• Use simple de-stressing techniques: deep breathing, muscle relaxation, meditation, and self-massage. And laugh. "People don't think of humor as a way to cope with stress, but they should," says Irv Ginsburg, of Ooltewah, Tenn., who cared for his wife, Nada, while she had brain cancer.
  • Join a support group. In support groups, you validate your role as caregiver, voice your fears, vent your frustrations, and learn coping strategies and techniques. Hospitals and most disease-specific organizations sponsor groups. If you can't get out to a group, many organizations sponsor online support groups, and the Veterans Administration has a free caregiver support line (855-260-3274).
  • Ask for help from the palliative care team, family, and friends. Delegating lessens stress and provides ways for others to show they care. "People want to help, they just don't know what needs doing," says Helene Morgan, MSW, clinical social worker in the pediatric palliative care program at Children's Hospital Los Angeles.
  • Use respite care. Organizations -- home health agencies, adult day care programs, nursing homes, faith groups, Area Agencies on Aging, the Veterans Administration -- and friends can provide short breaks that lessen stress and allow batteries to recharge. "Using respite care didn't just help me with the caregiving, it helped my wife and me have a social life."

Some of the above points are covered in three prior blogs - here, here, and here.

September 25, 2013

Do You Know the HbA1c Test?

Many of my peers have written on this topic, but now is my attempt. I do receive emails asking me “what is the best HbA1c?” I answer that if you do not have diabetes, normal HbA1c should be between 4.2% and 5.6%, meaning the person is healthy and at minimum risk of diabetes. I have seen others say it should be between 4.2% and 4.8% for normal healthy individuals, and generally, these indicate no risk for diabetes. In all of this, I advise you to read this by David Mendosa. He did his research and speaks to the subject of normal being 4.7% to 5.7%.

These same people say that there is minimal risk for diabetes between 4.9% and 5.6%; however, they advise paying closer attention if this starts to creep up toward 5.7%. The range from 5.7% to 6.4% is ignored by most doctors and treated in a cavalier way. In reality, this range is for diagnosis of pre-diabetes, but don't rely on most doctors doing anything about it. If you have a history of diabetes in your family, are overweight, or having any of the symptoms of diabetes, make sure that your doctor is aware of this. Your risk for diabetes is higher than it should be.

Once your HbA1c crosses into the 6.5% or higher level, you have diabetes. Forget about arguing that you don't have diabetes. Your pancreas is having trouble producing enough insulin or your insulin resistance is preventing the insulin your pancreas is producing from being utilized. Now that I have said this, many doctors can't get away from the teachings of the American Diabetes Association (ADA), which declares diabetes starts at 7.0%. Even this is outdated, but in the recent past this was the crossing point for diabetes and many doctors cling to this.

I will advise people who have diabetes in their family history and their doctor will not test for diabetes to find an endocrinologist that will test them for diabetes and to do this a minimum of once per year. No I did not say fire your current doctor as with the changes happening under the Affordable Care Act (ACA), this may not be a good time to be without a doctor.

Patients with anemia, those taking vitamin C and E, patients with high blood cholesterol levels, and people with liver or kidney diseases need to be aware that they may have abnormal HbA1c tests. Be prepared to discuss this with your doctor and especially if you are taking supplements. Be careful and manage your diabetes as those who do not manage their diabetes have a much higher risk of developing the complications.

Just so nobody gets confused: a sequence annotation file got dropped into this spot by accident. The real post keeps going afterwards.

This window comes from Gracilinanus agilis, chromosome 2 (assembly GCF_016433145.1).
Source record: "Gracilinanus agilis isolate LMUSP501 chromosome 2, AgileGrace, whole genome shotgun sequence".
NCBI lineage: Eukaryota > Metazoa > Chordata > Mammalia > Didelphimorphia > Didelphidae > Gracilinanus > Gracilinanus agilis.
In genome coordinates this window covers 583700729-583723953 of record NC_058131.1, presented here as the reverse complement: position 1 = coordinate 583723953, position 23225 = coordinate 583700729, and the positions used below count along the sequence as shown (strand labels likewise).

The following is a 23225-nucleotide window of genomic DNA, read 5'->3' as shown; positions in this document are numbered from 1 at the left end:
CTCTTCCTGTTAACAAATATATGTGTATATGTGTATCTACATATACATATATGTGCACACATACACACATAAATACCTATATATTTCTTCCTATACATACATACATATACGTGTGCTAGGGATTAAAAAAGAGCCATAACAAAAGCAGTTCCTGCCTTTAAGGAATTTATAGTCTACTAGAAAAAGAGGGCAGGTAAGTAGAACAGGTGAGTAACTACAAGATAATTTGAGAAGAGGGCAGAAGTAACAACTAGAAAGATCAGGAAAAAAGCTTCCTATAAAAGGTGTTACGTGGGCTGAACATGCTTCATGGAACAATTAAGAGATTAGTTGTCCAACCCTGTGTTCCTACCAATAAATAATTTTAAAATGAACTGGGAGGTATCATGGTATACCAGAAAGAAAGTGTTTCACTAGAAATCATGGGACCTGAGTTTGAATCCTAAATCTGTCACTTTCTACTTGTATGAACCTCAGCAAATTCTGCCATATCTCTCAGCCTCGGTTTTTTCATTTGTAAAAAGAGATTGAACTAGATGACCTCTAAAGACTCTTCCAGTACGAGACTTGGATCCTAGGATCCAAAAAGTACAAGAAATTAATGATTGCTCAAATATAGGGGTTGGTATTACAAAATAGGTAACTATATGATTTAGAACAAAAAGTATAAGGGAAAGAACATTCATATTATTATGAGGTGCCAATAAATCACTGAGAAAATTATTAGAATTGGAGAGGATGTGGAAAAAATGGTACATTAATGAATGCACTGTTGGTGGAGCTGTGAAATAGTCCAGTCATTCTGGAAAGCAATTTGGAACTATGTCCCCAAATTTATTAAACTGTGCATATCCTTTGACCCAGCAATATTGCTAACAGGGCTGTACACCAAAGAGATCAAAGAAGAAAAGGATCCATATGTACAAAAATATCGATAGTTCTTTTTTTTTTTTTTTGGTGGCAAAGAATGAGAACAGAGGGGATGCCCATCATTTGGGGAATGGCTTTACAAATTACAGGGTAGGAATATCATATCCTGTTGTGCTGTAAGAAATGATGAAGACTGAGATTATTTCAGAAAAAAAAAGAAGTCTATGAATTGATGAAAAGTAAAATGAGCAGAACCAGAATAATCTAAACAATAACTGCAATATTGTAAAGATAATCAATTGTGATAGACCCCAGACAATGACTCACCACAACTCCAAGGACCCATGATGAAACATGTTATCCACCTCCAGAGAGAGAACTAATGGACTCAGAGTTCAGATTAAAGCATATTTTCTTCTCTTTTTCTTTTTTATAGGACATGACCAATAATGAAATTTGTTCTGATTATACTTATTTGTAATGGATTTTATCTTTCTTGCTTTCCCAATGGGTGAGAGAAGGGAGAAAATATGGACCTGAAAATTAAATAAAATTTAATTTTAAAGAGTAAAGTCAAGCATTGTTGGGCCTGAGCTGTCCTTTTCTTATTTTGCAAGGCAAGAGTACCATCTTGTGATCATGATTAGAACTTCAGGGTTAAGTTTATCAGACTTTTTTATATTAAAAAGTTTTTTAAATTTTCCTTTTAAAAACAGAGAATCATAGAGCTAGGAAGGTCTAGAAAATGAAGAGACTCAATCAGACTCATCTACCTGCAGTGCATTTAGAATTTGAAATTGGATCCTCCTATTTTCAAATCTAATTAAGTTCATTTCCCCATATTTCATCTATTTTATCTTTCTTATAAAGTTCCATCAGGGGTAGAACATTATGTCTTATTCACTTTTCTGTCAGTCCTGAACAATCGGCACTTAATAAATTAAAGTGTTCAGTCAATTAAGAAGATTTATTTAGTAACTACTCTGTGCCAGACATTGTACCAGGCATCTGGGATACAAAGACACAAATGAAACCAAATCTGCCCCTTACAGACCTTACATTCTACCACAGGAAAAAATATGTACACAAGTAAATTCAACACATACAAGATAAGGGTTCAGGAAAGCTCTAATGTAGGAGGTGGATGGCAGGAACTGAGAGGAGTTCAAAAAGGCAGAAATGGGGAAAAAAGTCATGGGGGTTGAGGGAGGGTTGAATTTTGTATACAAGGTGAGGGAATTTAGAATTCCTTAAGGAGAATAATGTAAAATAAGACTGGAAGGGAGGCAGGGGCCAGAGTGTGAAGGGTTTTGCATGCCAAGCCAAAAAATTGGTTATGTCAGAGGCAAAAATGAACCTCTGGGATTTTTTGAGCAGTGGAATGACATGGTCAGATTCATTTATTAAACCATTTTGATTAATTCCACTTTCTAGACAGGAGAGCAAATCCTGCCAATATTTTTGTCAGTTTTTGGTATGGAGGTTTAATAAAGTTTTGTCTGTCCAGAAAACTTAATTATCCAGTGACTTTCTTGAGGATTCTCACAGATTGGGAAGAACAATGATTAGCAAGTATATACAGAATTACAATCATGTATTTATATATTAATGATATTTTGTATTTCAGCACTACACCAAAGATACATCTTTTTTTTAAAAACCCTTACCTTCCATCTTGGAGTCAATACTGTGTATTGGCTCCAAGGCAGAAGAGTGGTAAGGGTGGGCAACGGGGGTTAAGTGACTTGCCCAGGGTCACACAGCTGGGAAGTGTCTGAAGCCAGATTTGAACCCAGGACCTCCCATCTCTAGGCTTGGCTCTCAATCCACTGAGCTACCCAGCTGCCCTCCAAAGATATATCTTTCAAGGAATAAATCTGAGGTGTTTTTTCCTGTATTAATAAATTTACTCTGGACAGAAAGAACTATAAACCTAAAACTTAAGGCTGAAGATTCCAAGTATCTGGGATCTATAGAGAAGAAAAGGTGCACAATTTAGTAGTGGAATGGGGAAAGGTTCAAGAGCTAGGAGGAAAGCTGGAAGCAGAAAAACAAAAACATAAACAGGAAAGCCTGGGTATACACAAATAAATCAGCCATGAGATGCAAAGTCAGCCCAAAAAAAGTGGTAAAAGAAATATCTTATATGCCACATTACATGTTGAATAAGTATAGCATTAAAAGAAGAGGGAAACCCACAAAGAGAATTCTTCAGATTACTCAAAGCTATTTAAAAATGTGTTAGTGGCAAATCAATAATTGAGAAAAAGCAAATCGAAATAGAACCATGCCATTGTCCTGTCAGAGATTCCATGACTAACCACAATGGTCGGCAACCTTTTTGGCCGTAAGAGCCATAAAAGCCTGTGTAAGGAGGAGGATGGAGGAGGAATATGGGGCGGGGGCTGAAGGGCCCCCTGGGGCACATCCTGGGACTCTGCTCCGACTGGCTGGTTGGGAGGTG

How often you should have the HbA1c test is another area for concern. I don't say this lightly as doctors vary considerably in how often they wish to test you. Some of this depends on how well you are managing your diabetes. If you are self-motivated and are always below 6.0% most doctors may wish to only test your HbA1c every six months. Some doctors will still insist on testing your quarterly. You should always strive to have HbA1c tests below 6.5% although some will say less than 7% - again this is the recommendation of the ADA.

I do appreciate what David Mendosa recommends in his blog. I will admit that being able to have the test strips for checking my blood glucose as frequently as I need has kept me from following his advice. Read the complete blog as he points out the importance of monthly HbA1c testing.

September 24, 2013

Insulin Resistance versus B-Cell Dysfunction

When I wrote this blog about the possibilities of type 2 diabetes having sub classes, I had not expected another article this quickly. And this article says, “Identifying the profound differences in risk factors for diabetes in the subpopulations of this study is a step in the right direction.” Subpopulations is not sub-classes, but definitely raises the odds or may just a way of downplaying this.

At least adults older that 65 were the study subjects. Granted this was a multi-site cohort study and included about 4400 adults. The mean age of participants was 73 years, and 59% of them were women. The study followed 4384 participants who were free of diabetes at the start in 1992 through 2007 for the development of diabetes. Based on beginning data, the authors evaluated degrees of insulin resistance and beta-cell dysfunction, which was calculated from fasting glucose and insulin levels. This distinction is important.

In the median follow-up of 11.7 years, seven percent of the patients developed diabetes. And if you didn't guess, higher body mass index, hypertension, low HDL-C levels, elevated triglyceride levels, and elevated glucose levels were all independently associated with a higher risk for diabetes.